Exit West, finalist for the Man Booker Prize, is a door to the world of refugees and migrants seeking a better life—it is Mohsin Hamid’s compelling read that manages to find the space between expansive journeys and intimate moments.
Saeed and Nadia are students in a class on corporate branding in a nameless country, teetering on the cusp of war. Much of what appears in Exit West is unbranded—nameless persons from nameless locations, nameless languages, nameless religions. In any other book, this might not work, but in a story that is primarily about two people, it allows for a selective focus or tilt shift. It allows their story to be, in some form, any story.
Saeed and Nadia are brought together by attraction; they stay together out of loyalty. At home, the sound of war becomes the playlist of their every day life. The city they know is slowly stripped of everything that made it home. When it is apparent that staying means dying at the hands of militants—facing a type of apocalypse—they decide to flee.
That journey is not the immigrant sojourning prominent in the news—risky travels through war torn lands, brave border crossings, or overcrowded boats that capsize in turbulent seas. Rather, they hear of opaque doors, passageways that transport one instantly across vast spaces to other places. It is here that Exit West employs a subtle magical realism that exploits the fear of uncertainty.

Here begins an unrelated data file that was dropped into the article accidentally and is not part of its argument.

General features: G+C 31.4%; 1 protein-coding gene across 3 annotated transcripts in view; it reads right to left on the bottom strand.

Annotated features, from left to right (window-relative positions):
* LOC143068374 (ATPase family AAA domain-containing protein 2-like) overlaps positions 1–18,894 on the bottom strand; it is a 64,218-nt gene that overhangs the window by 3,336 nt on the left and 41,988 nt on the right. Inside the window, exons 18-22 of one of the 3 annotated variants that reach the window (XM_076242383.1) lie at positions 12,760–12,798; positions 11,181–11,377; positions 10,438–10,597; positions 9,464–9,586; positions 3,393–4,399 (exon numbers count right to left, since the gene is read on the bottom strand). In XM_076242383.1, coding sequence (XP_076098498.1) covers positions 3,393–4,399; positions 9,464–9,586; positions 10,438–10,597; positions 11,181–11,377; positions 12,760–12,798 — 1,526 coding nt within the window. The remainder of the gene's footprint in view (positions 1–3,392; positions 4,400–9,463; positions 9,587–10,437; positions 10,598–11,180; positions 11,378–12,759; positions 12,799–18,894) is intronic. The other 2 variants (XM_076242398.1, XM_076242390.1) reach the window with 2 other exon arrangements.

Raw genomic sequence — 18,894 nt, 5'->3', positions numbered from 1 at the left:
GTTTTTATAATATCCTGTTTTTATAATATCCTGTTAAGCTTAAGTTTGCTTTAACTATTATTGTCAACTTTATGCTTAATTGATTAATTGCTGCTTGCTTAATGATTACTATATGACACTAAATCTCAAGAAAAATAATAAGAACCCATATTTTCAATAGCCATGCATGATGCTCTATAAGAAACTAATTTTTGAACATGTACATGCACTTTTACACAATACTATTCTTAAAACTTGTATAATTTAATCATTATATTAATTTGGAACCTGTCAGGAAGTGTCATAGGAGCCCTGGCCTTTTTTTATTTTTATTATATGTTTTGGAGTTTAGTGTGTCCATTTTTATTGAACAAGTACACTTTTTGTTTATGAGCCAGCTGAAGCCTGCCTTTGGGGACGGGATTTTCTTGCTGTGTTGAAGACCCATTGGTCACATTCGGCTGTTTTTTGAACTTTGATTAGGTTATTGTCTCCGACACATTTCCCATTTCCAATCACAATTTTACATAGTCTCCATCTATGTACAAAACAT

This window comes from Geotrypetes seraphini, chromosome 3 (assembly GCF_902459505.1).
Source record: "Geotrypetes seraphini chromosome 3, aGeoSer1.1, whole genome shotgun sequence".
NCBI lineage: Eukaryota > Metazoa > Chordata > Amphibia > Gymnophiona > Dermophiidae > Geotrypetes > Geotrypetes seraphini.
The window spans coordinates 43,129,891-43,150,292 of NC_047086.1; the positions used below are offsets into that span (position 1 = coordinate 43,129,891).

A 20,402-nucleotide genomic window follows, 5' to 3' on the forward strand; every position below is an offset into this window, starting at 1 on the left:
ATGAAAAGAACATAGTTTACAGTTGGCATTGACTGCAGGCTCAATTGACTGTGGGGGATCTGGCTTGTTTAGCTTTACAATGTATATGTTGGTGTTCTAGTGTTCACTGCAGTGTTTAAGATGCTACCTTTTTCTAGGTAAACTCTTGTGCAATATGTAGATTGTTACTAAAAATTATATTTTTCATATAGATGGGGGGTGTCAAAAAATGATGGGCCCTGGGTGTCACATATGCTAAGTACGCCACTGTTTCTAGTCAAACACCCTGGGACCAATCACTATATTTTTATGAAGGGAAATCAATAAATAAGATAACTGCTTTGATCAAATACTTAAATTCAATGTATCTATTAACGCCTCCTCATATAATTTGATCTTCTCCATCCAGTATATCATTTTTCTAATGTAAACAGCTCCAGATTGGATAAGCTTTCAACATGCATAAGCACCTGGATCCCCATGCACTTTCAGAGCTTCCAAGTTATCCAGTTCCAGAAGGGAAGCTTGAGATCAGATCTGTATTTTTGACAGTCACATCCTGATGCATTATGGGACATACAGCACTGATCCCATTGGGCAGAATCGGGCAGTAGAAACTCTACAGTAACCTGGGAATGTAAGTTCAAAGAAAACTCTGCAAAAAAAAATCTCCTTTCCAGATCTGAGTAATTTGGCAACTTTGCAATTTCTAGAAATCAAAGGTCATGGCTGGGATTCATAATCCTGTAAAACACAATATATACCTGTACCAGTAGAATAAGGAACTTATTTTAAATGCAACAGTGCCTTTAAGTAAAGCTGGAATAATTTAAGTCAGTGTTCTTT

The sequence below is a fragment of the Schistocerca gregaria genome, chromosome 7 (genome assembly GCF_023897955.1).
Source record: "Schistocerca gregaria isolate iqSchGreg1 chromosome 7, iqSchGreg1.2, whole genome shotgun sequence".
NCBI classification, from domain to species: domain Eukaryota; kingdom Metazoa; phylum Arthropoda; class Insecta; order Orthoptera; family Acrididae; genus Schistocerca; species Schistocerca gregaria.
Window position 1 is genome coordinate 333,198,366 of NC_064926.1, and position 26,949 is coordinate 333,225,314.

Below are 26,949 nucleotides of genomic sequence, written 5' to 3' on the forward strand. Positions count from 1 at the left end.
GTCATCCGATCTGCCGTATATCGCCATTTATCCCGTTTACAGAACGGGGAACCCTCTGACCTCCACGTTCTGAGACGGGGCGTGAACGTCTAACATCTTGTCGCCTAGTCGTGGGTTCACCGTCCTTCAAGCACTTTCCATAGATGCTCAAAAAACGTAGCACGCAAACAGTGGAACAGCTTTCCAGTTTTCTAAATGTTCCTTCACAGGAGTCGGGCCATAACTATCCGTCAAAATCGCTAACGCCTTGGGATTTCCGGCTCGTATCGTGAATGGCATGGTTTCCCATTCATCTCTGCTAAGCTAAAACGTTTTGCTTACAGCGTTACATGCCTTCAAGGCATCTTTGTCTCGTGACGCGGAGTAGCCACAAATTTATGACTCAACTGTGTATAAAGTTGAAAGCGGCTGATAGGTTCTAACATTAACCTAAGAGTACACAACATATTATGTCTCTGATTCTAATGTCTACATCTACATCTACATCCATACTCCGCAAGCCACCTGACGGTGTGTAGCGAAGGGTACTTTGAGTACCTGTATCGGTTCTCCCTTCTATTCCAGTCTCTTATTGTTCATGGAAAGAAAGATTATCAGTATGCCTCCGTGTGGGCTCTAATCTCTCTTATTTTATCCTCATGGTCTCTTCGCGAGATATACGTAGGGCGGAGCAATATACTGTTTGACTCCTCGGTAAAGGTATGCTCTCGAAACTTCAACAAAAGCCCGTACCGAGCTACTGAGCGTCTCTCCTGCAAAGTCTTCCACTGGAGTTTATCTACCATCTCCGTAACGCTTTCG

Saeed and Nadia are not alone. With every exit to a new land, they converge with the crowded rooms of others seeking refuge (stories tragic and hopeful), the resistance of nativists, and the difficulty of living with others who do not share their culture. Their story takes them to Greece, to England, and finally to the San Francisco Bay Area. But they are not just seeking safety, they are seeking happiness.
Nadia is not religious and doesn’t pray, but she wears a conservative “flowing black robe.”
“If you don’t pray,” Saeed asks her, “why do you wear it?”
“So men don’t fuck with me,” Nadia tells him.
And this encapsulates who Nadia is. She wants to open up, but she is largely self-contained and independent.
Saeed is nominally religious—a dedicated son—but progressively finds increased devotion as an anchor to his former life in an uncertain future.
Hamid’s story is sparse on certain details and opts for narrative over specific dialogue. We are frequently granted access to thoughts and feelings more than we are to words. It makes sense to me that there are so many nameless things and even a nameless plot device. The story doesn’t hinge specifically on Rohingyas or Syrians. It is a universal story. Human beings want a safe place to live regardless of where they are from. Nativists frequently react violently no matter which country they live in. Love is complicated regardless of our circumstances.
As we are told, “people found things to do and ways to be and people to be with, and plausible desirable futures began to emerge, unimaginable previously, but not unimaginable now.”
Exit West beautifully and passionately explores what it means to be human, a shared nature we frequently deny to nameless others that grace our televisions. It is a timely story that’s not set in a time, and which is ultimately timeless.